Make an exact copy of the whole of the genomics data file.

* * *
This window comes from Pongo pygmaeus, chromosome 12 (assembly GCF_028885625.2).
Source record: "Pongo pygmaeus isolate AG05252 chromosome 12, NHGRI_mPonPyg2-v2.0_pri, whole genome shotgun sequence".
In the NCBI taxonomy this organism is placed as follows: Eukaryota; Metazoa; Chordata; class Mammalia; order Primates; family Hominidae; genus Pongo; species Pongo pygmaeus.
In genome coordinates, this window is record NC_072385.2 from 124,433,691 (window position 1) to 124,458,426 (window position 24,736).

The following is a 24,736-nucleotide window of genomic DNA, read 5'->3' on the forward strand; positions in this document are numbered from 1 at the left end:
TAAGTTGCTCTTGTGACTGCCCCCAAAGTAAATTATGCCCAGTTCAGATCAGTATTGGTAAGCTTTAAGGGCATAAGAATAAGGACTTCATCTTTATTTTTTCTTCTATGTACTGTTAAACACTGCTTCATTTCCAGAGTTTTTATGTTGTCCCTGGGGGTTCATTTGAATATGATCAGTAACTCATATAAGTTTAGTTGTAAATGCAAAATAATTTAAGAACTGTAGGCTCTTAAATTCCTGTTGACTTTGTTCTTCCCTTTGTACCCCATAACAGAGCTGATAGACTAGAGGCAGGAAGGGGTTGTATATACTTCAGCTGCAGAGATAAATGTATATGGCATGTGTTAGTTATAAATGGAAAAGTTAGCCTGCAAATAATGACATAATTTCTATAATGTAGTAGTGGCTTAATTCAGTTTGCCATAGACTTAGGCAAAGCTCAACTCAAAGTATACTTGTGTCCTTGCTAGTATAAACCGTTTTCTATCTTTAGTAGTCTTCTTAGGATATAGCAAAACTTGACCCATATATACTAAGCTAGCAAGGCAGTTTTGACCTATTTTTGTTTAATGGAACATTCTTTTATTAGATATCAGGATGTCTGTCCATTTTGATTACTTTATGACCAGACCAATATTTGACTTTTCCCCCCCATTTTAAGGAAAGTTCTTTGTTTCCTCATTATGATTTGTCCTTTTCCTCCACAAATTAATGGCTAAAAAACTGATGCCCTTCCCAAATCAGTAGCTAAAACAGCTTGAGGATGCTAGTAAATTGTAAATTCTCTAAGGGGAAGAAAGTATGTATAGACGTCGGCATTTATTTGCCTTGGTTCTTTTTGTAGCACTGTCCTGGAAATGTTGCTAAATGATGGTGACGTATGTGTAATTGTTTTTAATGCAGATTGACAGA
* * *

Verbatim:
This window comes from Pongo pygmaeus, chromosome 12 (assembly GCF_028885625.2).
Source record: "Pongo pygmaeus isolate AG05252 chromosome 12, NHGRI_mPonPyg2-v2.0_pri, whole genome shotgun sequence".
In the NCBI taxonomy this organism is placed as follows: Eukaryota; Metazoa; Chordata; class Mammalia; order Primates; family Hominidae; genus Pongo; species Pongo pygmaeus.
In genome coordinates, this window is record NC_072385.2 from 124,433,691 (window position 1) to 124,458,426 (window position 24,736).

The following is a 24,736-nucleotide window of genomic DNA, read 5'->3' on the forward strand; positions in this document are numbered from 1 at the left end:
TAAGTTGCTCTTGTGACTGCCCCCAAAGTAAATTATGCCCAGTTCAGATCAGTATTGGTAAGCTTTAAGGGCATAAGAATAAGGACTTCATCTTTATTTTTTCTTCTATGTACTGTTAAACACTGCTTCATTTCCAGAGTTTTTATGTTGTCCCTGGGGGTTCATTTGAATATGATCAGTAACTCATATAAGTTTAGTTGTAAATGCAAAATAATTTAAGAACTGTAGGCTCTTAAATTCCTGTTGACTTTGTTCTTCCCTTTGTACCCCATAACAGAGCTGATAGACTAGAGGCAGGAAGGGGTTGTATATACTTCAGCTGCAGAGATAAATGTATATGGCATGTGTTAGTTATAAATGGAAAAGTTAGCCTGCAAATAATGACATAATTTCTATAATGTAGTAGTGGCTTAATTCAGTTTGCCATAGACTTAGGCAAAGCTCAACTCAAAGTATACTTGTGTCCTTGCTAGTATAAACCGTTTTCTATCTTTAGTAGTCTTCTTAGGATATAGCAAAACTTGACCCATATATACTAAGCTAGCAAGGCAGTTTTGACCTATTTTTGTTTAATGGAACATTCTTTTATTAGATATCAGGATGTCTGTCCATTTTGATTACTTTATGACCAGACCAATATTTGACTTTTCCCCCCCATTTTAAGGAAAGTTCTTTGTTTCCTCATTATGATTTGTCCTTTTCCTCCACAAATTAATGGCTAAAAAACTGATGCCCTTCCCAAATCAGTAGCTAAAACAGCTTGAGGATGCTAGTAAATTGTAAATTCTCTAAGGGGAAGAAAGTATGTATAGACGTCGGCATTTATTTGCCTTGGTTCTTTTTGTAGCACTGTCCTGGAAATGTTGCTAAATGATGGTGACGTATGTGTAATTGTTTTTAATGCAGATTGACAGA